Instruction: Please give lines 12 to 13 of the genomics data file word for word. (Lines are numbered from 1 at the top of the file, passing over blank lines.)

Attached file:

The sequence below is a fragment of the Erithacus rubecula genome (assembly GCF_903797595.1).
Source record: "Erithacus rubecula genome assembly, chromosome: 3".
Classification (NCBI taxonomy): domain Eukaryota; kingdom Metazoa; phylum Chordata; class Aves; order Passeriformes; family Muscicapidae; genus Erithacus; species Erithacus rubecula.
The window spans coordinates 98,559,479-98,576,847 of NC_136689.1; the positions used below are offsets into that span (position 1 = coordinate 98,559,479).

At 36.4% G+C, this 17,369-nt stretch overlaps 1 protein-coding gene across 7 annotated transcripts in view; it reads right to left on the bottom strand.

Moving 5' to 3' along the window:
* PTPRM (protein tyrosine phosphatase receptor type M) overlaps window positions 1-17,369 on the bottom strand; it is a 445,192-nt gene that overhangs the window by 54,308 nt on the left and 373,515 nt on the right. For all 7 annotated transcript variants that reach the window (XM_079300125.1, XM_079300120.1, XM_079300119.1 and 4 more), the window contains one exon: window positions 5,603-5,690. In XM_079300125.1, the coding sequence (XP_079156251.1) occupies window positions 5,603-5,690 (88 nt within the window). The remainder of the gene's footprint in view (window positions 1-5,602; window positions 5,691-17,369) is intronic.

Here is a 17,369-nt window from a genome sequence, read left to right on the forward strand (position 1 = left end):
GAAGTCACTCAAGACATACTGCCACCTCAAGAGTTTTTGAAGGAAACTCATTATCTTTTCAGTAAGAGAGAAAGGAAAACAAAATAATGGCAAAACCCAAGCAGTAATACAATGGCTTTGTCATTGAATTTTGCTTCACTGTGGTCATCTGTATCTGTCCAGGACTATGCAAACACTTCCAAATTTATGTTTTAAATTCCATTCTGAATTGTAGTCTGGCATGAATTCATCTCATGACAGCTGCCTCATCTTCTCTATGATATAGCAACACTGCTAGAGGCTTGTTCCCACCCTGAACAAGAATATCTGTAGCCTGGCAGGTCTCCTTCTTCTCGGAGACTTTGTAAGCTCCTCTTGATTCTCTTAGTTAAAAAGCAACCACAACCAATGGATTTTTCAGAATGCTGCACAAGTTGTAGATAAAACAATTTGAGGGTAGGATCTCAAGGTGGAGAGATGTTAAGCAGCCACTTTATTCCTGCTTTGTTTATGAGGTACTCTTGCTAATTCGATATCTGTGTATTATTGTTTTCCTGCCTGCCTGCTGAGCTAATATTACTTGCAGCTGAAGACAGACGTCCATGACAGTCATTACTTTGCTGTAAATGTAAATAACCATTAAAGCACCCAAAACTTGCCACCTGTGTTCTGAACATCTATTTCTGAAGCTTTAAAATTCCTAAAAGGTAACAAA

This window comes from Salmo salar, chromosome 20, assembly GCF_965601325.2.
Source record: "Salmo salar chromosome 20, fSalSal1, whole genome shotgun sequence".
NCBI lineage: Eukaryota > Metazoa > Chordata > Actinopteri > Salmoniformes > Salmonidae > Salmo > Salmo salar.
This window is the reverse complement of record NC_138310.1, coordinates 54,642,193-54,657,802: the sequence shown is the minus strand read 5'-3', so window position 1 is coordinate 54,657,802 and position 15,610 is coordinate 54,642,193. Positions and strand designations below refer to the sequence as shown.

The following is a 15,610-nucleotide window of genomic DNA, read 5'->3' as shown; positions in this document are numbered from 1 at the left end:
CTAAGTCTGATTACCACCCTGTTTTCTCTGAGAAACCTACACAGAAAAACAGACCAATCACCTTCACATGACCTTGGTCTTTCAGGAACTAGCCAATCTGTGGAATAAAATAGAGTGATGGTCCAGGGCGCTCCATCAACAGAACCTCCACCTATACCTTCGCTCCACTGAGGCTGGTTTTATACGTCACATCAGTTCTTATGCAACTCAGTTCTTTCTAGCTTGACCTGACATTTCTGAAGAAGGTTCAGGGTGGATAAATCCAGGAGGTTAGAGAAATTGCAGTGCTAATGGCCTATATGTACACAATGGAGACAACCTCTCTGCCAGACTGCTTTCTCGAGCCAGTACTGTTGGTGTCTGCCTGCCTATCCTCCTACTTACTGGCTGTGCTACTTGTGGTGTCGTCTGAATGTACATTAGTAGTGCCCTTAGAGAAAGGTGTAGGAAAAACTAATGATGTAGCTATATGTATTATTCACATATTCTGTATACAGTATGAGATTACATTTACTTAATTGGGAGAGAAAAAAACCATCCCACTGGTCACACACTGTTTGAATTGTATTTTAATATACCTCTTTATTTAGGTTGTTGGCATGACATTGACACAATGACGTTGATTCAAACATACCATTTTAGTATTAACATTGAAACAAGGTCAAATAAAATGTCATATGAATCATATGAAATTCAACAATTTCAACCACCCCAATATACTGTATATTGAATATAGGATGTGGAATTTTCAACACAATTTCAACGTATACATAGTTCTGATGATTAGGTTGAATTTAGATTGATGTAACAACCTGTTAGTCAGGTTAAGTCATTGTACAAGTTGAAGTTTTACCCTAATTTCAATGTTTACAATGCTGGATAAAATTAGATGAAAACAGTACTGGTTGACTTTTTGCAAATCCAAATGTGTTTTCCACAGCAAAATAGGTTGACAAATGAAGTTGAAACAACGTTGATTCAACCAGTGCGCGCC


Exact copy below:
NCBI lineage: Eukaryota > Metazoa > Chordata > Actinopteri > Salmoniformes > Salmonidae > Salmo > Salmo salar.
This window is the reverse complement of record NC_138310.1, coordinates 54,642,193-54,657,802: the sequence shown is the minus strand read 5'-3', so window position 1 is coordinate 54,657,802 and position 15,610 is coordinate 54,642,193. Positions and strand designations below refer to the sequence as shown.